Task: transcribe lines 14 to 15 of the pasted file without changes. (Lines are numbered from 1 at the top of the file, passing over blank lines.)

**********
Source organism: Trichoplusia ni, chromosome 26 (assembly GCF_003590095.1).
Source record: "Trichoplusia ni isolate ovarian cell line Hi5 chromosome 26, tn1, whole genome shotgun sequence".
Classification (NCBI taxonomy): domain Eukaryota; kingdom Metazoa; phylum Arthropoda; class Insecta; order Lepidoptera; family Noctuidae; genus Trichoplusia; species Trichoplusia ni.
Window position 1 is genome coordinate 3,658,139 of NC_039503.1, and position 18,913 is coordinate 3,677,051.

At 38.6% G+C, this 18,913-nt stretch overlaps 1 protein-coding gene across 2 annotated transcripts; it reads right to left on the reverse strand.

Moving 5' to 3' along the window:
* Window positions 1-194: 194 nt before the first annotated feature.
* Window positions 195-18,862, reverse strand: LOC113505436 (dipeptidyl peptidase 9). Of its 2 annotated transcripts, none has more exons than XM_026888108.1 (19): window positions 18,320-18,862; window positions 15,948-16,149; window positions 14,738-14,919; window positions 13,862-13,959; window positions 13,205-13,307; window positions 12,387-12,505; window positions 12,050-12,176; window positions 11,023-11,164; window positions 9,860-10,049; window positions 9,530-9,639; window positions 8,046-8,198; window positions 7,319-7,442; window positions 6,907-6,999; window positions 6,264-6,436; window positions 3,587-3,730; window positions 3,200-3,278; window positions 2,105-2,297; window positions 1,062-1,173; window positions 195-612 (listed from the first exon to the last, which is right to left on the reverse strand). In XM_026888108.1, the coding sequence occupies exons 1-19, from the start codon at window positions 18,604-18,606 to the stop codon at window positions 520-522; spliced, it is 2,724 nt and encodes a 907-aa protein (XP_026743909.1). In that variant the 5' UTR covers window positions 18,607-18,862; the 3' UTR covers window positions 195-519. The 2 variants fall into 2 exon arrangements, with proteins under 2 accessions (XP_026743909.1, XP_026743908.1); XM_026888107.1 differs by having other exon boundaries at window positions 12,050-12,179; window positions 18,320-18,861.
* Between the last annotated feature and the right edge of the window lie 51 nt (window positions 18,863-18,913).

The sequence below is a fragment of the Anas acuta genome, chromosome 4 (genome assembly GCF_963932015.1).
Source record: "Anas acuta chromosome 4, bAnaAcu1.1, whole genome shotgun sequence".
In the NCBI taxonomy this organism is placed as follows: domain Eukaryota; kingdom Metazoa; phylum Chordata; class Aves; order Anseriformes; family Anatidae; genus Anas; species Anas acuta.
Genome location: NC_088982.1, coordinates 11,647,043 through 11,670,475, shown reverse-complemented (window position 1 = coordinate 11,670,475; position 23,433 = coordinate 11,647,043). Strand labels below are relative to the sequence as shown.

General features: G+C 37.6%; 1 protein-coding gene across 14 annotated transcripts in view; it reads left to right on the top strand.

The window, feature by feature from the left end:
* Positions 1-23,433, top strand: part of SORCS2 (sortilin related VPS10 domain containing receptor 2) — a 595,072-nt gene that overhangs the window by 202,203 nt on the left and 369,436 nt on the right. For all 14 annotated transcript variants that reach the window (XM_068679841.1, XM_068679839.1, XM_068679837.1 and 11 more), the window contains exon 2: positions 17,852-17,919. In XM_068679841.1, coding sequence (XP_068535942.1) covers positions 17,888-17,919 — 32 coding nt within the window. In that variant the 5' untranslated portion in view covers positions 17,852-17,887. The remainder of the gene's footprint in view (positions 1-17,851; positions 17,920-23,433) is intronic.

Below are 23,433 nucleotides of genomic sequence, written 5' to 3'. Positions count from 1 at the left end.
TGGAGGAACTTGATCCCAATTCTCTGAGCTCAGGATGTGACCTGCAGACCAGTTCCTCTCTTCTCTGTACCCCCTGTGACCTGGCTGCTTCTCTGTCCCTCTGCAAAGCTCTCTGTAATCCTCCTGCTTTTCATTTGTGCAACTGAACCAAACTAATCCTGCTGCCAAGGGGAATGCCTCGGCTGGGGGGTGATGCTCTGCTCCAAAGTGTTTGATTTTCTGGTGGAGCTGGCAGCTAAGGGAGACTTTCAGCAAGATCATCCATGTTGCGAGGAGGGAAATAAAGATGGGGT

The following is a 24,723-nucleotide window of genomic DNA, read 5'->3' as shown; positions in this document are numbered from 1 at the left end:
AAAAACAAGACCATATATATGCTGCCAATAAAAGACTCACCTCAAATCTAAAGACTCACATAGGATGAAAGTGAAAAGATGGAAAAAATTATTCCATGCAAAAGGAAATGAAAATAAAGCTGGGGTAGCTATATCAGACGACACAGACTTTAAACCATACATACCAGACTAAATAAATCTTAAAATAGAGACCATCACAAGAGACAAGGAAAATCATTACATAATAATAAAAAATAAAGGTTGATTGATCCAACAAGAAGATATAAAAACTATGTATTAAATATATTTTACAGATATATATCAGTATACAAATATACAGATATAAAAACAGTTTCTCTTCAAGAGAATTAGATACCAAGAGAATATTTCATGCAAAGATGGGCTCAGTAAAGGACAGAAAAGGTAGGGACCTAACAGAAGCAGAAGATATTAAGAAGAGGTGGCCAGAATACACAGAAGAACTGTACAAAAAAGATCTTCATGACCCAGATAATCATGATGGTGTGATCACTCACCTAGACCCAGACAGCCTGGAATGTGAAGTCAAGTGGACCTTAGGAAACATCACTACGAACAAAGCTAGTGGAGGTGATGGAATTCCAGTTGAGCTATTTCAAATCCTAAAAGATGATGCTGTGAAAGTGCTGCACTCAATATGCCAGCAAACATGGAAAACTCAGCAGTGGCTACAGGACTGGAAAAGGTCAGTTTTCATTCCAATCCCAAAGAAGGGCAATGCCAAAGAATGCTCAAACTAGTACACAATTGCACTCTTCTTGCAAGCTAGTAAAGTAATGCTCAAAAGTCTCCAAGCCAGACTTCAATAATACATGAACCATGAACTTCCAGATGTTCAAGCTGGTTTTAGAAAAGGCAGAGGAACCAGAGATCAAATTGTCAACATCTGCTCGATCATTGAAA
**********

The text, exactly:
General features: G+C 37.6%; 1 protein-coding gene across 14 annotated transcripts in view; it reads left to right on the top strand.

The window, feature by feature from the left end: